So Franco has been taking more swings in the cages with coaches and spending less time, almost no time, looking at his numbers.
"I have to work on a lot of things," said Franco, who speaks imperfect but improving English. "I need to make sure my wrists and hands are better, I need to get stronger, I need a better eye, I need to work on putting the ball in right field and not pulling it so much."
Franco admits that when you're going through rough stretches like the one he's gone through the early part of this season, it's tough not to at least take a peek at the numbers.
Lanky outfielder Aaron Altherr, 21, Philly.com's No. 13 prospect, understands the temptation. Altherr was hitting just .231 on June 21 before four straight multihit games boosted his average to .251.
"I've got to try to be a little more consistent at the plate," Altherr said. "You've got to take it day by day, week by week. You can't get too worried when things aren't going your way. You've got to be patient in this game. One week your numbers are down, the next they're up."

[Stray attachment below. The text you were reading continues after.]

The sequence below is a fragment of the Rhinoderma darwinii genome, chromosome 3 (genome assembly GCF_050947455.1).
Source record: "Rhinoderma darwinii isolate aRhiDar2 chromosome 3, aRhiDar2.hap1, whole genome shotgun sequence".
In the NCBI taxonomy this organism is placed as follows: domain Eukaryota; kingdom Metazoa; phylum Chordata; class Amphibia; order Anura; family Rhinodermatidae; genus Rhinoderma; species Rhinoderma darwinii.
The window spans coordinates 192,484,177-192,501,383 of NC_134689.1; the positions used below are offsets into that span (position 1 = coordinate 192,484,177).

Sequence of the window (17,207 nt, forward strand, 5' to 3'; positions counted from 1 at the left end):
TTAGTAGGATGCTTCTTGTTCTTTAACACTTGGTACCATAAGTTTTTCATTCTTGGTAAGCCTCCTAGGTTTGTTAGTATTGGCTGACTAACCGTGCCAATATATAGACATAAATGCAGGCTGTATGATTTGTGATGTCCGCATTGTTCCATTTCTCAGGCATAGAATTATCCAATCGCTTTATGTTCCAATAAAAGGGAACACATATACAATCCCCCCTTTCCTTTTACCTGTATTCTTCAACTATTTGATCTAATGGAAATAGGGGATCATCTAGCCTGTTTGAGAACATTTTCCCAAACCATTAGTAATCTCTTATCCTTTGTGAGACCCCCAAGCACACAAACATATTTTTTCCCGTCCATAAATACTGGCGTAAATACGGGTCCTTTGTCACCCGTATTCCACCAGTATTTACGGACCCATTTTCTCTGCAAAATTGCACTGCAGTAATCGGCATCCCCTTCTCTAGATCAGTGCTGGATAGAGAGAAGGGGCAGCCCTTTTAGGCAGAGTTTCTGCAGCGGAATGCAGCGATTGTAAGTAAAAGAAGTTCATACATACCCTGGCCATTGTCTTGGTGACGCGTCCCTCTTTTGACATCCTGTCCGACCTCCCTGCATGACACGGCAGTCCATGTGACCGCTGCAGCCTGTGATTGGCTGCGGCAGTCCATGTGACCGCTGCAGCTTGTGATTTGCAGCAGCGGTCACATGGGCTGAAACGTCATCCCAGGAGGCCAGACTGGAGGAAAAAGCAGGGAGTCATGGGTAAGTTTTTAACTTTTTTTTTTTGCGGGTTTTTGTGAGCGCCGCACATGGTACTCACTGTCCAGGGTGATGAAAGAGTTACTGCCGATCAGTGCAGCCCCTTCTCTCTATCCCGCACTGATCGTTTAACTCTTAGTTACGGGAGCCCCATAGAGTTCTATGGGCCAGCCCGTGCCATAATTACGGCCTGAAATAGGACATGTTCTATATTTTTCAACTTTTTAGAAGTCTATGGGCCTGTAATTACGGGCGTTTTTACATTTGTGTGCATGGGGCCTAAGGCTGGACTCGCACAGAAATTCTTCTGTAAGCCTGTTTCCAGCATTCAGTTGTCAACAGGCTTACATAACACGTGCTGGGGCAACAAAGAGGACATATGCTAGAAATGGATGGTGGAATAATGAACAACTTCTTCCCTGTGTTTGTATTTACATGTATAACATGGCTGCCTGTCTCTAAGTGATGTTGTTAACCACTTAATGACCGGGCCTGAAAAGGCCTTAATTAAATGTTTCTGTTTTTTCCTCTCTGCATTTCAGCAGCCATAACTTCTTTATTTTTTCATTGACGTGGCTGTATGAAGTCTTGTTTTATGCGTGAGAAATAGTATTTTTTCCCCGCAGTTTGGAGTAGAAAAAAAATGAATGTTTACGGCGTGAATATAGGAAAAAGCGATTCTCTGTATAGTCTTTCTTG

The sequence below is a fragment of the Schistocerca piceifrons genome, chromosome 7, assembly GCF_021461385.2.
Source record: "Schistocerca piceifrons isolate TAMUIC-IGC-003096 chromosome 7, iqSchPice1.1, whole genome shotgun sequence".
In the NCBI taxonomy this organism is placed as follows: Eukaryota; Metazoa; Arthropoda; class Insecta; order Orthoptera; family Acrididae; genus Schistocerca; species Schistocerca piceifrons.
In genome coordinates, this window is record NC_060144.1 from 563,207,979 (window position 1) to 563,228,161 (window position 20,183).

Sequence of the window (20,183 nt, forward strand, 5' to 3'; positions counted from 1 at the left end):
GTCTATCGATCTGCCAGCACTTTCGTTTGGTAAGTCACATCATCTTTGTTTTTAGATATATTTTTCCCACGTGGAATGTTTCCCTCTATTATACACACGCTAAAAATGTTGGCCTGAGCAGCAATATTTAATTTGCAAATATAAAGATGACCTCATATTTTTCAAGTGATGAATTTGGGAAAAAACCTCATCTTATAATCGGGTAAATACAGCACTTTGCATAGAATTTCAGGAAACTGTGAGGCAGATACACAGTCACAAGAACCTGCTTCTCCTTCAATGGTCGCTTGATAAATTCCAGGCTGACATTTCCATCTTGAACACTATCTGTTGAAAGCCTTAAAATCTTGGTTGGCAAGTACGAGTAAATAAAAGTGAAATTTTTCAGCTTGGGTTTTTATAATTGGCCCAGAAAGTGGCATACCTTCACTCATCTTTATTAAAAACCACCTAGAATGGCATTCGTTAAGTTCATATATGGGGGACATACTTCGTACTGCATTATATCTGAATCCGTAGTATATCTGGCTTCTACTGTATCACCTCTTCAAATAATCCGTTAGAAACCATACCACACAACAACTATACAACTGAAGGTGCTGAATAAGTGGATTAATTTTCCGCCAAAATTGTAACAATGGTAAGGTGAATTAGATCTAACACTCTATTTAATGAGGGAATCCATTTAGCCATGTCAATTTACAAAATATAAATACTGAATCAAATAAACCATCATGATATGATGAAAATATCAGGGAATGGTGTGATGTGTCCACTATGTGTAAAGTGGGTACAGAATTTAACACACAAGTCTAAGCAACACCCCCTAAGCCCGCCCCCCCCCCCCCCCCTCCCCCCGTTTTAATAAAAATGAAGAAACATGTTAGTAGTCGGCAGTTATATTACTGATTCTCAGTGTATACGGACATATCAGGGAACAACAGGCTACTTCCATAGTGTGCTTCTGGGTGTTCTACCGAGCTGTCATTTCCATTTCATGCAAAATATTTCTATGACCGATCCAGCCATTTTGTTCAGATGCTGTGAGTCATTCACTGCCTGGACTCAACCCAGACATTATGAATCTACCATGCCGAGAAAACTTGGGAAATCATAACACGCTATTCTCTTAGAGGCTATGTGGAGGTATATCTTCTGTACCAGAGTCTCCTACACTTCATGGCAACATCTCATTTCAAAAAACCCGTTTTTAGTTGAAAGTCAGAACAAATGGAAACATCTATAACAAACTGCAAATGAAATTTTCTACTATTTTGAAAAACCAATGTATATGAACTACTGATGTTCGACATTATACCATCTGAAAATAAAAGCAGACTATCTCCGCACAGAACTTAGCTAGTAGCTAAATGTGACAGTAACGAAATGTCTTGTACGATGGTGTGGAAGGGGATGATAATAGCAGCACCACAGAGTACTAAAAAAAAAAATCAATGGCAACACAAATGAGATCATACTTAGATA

All baseball players go through slumps and stretches. More so for young players. Even more so for young players working on different aspects of hitting, such as going to the opposite field.
"The coaches here stay patient with us," Altherr said. "We're all still learning and we have a long way to go."
En route to a 6-4 win Monday night, Franco crushed a sixth-inning fastball down the left-field line, bringing home two runners, including Altherr from first. His competitive drive was pleased with the result - a two-run double - but another part of Franco wished he took the previous outside pitch the other direction for the same result.
In a game of imperfection, on a team of inexperienced players, the result doesn't matter as much as the development. The two-RBI double doesn't matter as much as the line drive in the other direction.
That's why Franco doesn't pay too much attention to the numbers. Even if they say he's a .200 hitter who strikes out too much, he knows better.
Contact Chad Graff at firstname.lastname@example.org or 215-854-4550. Follow him on Twitter at @ChadGraff.